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Conch Pearls

Conch Pearls, The Pearl That’s Not Really A Pearl, in the Technical Sense

Conch pearls (pronounced "konk") contain no nacre, so technically they are not actually pearls at all. Instead, the gems are calcareous concretions, similar to kidney stones in humans. They are produced by the Queen conch mollusk (Strombus gigas), which lives primarily in the Caribbean near southern Florida.
Conch Pearls Are A Very Rare Occurrence

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Caring for Pearls

Pearls Require Special Care

Because pearls are an organic gemstone, they are somewhat different from other gemstones and precious metals. They are softer and more delicate, and they can therefore be more easily scratched, cracked, and damaged. In addition, substances such as perfume and hair spray -- and even natural body oils and perspiration -- can dull pearls' luster or cloud their brilliance. For these reasons, your pearls may require a bit of special care.

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Akoya Pearls

What Are Akoya Pearls?

Akoya pearls are cultured in the Pinctada fucata martensii, also known as the akoya oyster. This mollusk is found and farmed primarily in Japan and China. Renowned for their luster, akoya are considered the classic pearl. They are generally white or cream colored, with overtone colors of rose, silver, or cream.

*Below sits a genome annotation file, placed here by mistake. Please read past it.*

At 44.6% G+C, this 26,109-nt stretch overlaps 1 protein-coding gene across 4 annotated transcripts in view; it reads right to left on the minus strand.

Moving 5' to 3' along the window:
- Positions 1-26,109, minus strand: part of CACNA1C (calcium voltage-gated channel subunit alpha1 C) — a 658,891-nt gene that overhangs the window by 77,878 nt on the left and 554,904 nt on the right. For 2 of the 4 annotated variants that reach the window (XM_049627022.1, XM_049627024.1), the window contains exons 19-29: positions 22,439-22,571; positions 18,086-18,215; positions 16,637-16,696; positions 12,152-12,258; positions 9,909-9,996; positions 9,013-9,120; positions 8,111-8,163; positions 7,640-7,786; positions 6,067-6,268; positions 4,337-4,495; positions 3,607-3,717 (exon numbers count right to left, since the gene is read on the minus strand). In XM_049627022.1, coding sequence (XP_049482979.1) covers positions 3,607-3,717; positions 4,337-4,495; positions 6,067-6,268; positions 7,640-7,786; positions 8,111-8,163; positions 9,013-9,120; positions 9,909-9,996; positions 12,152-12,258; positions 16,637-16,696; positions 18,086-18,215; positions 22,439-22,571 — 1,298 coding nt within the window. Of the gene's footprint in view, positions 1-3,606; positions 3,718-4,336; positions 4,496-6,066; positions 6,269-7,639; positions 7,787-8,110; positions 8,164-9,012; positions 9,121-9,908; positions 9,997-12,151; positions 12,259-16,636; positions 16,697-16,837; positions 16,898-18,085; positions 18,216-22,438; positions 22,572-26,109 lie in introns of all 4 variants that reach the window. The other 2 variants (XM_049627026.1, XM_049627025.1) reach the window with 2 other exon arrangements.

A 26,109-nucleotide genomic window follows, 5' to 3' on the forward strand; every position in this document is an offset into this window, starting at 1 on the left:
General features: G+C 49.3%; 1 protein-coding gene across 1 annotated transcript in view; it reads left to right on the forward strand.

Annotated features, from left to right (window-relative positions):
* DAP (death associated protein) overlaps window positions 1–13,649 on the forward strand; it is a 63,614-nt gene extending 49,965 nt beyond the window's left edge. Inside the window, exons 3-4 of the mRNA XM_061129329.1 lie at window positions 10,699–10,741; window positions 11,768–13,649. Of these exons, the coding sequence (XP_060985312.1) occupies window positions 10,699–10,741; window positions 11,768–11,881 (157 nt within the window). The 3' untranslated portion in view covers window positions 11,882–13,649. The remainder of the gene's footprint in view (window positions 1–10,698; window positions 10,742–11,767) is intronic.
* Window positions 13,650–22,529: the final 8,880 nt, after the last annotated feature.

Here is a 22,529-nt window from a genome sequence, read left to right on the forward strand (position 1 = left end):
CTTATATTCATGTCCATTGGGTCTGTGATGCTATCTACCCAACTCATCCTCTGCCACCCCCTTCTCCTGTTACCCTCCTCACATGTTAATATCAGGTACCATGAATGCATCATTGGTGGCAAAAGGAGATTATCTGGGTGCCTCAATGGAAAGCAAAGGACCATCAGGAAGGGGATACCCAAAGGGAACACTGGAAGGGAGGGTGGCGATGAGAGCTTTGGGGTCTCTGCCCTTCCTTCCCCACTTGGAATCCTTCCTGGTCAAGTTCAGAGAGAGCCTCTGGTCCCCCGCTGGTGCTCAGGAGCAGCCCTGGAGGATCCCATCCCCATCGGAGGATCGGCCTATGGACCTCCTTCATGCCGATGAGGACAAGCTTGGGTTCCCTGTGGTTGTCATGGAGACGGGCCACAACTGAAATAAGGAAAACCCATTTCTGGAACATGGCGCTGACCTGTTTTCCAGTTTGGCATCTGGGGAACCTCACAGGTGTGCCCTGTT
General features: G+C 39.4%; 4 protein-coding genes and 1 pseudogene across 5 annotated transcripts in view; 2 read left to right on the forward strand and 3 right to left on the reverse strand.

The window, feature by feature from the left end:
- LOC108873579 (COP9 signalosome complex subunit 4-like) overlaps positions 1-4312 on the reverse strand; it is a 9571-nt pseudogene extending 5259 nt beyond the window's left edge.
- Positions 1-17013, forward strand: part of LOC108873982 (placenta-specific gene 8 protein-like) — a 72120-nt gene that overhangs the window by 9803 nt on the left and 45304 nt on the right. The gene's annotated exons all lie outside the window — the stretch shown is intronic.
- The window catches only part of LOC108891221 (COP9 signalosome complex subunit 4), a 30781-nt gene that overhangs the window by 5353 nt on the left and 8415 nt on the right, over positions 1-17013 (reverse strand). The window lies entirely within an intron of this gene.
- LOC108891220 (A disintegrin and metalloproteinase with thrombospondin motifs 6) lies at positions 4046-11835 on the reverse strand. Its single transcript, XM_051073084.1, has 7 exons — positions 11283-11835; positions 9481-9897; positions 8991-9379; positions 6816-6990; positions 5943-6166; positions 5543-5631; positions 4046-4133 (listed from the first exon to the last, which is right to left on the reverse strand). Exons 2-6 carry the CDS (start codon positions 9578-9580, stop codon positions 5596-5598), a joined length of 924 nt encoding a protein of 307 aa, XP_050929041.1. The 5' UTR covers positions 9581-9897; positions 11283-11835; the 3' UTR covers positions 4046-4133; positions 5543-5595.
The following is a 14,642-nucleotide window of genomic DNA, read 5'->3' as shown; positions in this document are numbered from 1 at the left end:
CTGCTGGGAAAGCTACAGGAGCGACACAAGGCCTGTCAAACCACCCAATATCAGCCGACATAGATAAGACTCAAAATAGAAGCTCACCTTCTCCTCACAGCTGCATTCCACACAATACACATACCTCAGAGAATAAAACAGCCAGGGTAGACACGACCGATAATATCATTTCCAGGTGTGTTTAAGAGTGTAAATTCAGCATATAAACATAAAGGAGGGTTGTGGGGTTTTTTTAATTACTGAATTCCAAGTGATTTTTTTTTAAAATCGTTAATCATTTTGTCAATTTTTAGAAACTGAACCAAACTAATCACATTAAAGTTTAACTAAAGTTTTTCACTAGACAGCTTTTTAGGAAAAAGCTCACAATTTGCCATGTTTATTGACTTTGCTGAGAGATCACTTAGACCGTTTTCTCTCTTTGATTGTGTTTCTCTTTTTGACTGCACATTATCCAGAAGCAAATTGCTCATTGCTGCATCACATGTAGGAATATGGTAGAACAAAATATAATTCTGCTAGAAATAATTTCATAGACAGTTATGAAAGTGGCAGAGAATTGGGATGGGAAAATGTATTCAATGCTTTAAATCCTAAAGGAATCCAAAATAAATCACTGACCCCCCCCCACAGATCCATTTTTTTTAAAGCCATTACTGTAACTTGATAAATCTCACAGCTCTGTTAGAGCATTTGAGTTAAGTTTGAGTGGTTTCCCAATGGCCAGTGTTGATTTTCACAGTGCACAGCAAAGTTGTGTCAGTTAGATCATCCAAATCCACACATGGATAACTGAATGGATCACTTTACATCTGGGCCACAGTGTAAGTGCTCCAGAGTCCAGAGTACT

Akoya Pearls, The Perfect Pearl For Jewelry

The akoya oyster is the smallest pearl-producing oyster used in pearl culture today, so akoya pearls also tend to be small, ranging in size from about 2 to 11 millimeters. They also tend to be the most consistently round and near-round pearls, making them ideal in terms of matching for multi-pearl jewelry such as strands and bracelets.

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Abalone Pearls

Abalone Pearls Defined
Abalone Pearls are natural pearls found in the gastropod mollusk Haliotis. The pearls are most often an iridescent blue color and the most common shape is the horn.

Abalone Pearls, Some Of The Most Beautiful Pearls In The World

Abalone pearls are considered by many to be some of the most beautiful pearls in the world, and they are also some of the rarest. Abalone pearls come from the gastropod mollusk, Haliotis. The inner mother-of-pearl shell of the abalone has an intense luster and a mixed color palette of blues, lavender, orange, green, pink and silver, in nearly every conceivable combination. The beauty of the abalone pearl is the reflection of this color potpourri in its typical irregular shape.
Abalone Pearls Have A Different Shape

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Who are we?

The Geohavens name is an assurance of timeless beauty, distinct quality and uncompromising value. The Company spares no effort in sourcing from the farthest markets and the deepest mines in order to unearth the most attractive gems.

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